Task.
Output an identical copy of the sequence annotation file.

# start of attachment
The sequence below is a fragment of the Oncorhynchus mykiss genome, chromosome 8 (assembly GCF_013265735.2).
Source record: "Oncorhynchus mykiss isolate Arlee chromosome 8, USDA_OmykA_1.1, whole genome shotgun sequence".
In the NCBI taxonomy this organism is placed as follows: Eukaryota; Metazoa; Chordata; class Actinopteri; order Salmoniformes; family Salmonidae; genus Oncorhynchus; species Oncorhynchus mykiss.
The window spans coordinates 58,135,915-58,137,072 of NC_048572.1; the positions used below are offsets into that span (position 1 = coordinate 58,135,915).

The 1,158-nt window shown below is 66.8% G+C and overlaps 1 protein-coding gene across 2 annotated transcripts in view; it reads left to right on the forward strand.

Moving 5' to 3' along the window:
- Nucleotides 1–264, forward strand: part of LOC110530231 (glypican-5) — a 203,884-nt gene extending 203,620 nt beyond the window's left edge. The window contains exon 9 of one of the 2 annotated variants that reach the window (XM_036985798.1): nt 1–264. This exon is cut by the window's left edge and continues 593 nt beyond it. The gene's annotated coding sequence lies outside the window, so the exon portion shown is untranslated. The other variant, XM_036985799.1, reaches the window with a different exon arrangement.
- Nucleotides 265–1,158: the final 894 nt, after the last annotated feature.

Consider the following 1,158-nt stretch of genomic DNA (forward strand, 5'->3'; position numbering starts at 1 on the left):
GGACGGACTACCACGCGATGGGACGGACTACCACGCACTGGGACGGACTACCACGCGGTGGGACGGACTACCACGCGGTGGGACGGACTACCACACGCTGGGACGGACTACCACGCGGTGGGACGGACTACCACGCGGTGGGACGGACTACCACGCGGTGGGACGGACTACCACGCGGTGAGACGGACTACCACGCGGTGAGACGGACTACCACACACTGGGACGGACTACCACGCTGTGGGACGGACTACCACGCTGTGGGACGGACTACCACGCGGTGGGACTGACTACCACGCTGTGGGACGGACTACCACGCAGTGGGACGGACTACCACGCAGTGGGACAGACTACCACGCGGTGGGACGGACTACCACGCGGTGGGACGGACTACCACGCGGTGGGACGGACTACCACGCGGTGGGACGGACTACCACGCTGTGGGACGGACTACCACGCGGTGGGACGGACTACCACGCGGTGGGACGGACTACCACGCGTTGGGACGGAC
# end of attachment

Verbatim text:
The sequence below is a fragment of the Oncorhynchus mykiss genome, chromosome 8 (assembly GCF_013265735.2).
Source record: "Oncorhynchus mykiss isolate Arlee chromosome 8, USDA_OmykA_1.1, whole genome shotgun sequence".
In the NCBI taxonomy this organism is placed as follows: Eukaryota; Metazoa; Chordata; class Actinopteri; order Salmoniformes; family Salmonidae; genus Oncorhynchus; species Oncorhynchus mykiss.
The window spans coordinates 58,135,915-58,137,072 of NC_048572.1; the positions used below are offsets into that span (position 1 = coordinate 58,135,915).

The 1,158-nt window shown below is 66.8% G+C and overlaps 1 protein-coding gene across 2 annotated transcripts in view; it reads left to right on the forward strand.

Moving 5' to 3' along the window:
- Nucleotides 1–264, forward strand: part of LOC110530231 (glypican-5) — a 203,884-nt gene extending 203,620 nt beyond the window's left edge. The window contains exon 9 of one of the 2 annotated variants that reach the window (XM_036985798.1): nt 1–264. This exon is cut by the window's left edge and continues 593 nt beyond it. The gene's annotated coding sequence lies outside the window, so the exon portion shown is untranslated. The other variant, XM_036985799.1, reaches the window with a different exon arrangement.
- Nucleotides 265–1,158: the final 894 nt, after the last annotated feature.

Consider the following 1,158-nt stretch of genomic DNA (forward strand, 5'->3'; position numbering starts at 1 on the left):
GGACGGACTACCACGCGATGGGACGGACTACCACGCACTGGGACGGACTACCACGCGGTGGGACGGACTACCACGCGGTGGGACGGACTACCACACGCTGGGACGGACTACCACGCGGTGGGACGGACTACCACGCGGTGGGACGGACTACCACGCGGTGGGACGGACTACCACGCGGTGAGACGGACTACCACGCGGTGAGACGGACTACCACACACTGGGACGGACTACCACGCTGTGGGACGGACTACCACGCTGTGGGACGGACTACCACGCGGTGGGACTGACTACCACGCTGTGGGACGGACTACCACGCAGTGGGACGGACTACCACGCAGTGGGACAGACTACCACGCGGTGGGACGGACTACCACGCGGTGGGACGGACTACCACGCGGTGGGACGGACTACCACGCGGTGGGACGGACTACCACGCTGTGGGACGGACTACCACGCGGTGGGACGGACTACCACGCGGTGGGACGGACTACCACGCGTTGGGACGGAC